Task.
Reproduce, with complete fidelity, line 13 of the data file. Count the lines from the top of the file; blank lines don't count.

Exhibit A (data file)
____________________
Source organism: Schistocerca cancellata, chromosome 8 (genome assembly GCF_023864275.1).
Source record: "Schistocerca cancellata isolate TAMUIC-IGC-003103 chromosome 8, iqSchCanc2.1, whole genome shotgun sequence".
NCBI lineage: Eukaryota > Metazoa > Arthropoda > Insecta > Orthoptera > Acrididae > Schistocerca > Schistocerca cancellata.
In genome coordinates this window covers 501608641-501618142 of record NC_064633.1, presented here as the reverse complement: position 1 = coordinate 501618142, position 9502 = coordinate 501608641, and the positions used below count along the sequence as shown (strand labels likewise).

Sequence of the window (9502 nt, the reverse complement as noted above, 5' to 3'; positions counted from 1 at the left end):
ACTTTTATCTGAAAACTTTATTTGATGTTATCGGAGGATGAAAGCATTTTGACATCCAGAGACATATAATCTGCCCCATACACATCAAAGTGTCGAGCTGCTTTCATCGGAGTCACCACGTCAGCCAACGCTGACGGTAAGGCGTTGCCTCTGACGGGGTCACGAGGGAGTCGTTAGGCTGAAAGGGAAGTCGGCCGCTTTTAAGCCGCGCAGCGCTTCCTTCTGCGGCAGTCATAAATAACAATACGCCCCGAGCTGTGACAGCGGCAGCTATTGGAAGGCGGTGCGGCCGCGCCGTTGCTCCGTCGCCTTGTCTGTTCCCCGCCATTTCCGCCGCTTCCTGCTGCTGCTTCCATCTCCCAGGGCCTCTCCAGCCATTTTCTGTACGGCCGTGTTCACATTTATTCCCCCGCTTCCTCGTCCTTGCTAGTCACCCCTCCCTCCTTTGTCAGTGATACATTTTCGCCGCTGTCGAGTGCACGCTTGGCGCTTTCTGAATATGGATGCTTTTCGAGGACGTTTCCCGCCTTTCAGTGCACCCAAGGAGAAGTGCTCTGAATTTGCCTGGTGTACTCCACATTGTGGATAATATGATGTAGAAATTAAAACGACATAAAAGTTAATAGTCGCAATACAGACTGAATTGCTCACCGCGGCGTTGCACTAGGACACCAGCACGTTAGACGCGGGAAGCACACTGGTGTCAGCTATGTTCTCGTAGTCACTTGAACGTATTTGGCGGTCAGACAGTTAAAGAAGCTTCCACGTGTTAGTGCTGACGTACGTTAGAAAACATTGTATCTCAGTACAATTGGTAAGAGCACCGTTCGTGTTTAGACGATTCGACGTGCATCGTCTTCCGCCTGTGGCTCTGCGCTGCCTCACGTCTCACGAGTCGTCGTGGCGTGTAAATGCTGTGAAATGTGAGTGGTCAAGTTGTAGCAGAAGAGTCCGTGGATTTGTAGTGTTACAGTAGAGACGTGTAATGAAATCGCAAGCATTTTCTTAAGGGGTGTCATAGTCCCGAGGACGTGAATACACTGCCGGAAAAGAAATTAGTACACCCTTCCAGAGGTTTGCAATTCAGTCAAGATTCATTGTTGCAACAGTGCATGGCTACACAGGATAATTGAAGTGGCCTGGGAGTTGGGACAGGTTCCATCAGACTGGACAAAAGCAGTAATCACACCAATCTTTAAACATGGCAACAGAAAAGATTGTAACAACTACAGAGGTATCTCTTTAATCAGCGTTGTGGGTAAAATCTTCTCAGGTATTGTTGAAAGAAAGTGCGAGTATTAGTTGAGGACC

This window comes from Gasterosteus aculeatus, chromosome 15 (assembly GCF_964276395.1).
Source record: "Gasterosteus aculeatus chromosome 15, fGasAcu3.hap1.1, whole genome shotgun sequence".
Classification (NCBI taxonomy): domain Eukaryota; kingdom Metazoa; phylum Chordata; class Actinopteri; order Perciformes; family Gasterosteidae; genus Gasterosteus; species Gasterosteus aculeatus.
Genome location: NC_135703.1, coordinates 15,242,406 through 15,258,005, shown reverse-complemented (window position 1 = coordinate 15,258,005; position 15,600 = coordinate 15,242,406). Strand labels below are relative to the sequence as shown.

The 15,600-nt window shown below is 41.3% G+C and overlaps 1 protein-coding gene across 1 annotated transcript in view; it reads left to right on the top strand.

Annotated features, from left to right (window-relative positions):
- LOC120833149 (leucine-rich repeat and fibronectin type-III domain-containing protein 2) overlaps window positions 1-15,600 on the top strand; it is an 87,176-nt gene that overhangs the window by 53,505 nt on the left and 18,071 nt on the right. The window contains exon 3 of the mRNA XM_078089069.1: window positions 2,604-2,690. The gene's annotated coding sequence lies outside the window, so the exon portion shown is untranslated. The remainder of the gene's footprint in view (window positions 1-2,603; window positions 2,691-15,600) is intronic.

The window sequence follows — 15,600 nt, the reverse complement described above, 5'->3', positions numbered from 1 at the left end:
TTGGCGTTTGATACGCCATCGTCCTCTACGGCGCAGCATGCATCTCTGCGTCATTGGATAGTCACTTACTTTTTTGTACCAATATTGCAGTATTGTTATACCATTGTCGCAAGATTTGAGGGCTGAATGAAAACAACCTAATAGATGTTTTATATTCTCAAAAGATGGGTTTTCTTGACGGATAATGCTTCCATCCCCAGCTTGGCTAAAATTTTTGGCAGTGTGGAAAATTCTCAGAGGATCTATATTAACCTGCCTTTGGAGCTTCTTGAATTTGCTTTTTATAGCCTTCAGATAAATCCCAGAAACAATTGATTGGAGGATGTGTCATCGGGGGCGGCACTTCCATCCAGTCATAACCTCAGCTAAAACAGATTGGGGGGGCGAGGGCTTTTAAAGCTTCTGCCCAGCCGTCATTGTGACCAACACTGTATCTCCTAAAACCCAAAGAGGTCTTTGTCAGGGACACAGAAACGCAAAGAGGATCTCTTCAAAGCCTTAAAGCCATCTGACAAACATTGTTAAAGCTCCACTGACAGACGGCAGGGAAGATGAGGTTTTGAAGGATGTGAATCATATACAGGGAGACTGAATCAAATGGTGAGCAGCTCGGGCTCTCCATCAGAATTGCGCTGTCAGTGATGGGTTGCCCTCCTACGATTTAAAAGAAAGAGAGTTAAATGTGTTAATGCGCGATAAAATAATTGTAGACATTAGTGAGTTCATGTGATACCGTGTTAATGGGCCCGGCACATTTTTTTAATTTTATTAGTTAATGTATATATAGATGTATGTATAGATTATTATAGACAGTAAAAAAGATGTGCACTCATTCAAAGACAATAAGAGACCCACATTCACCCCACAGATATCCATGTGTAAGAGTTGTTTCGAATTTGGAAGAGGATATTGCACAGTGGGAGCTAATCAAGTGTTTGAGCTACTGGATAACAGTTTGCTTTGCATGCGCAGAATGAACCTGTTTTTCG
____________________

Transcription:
- LOC120833149 (leucine-rich repeat and fibronectin type-III domain-containing protein 2) overlaps window positions 1-15,600 on the top strand; it is an 87,176-nt gene that overhangs the window by 53,505 nt on the left and 18,071 nt on the right. The window contains exon 3 of the mRNA XM_078089069.1: window positions 2,604-2,690. The gene's annotated coding sequence lies outside the window, so the exon portion shown is untranslated. The remainder of the gene's footprint in view (window positions 1-2,603; window positions 2,691-15,600) is intronic.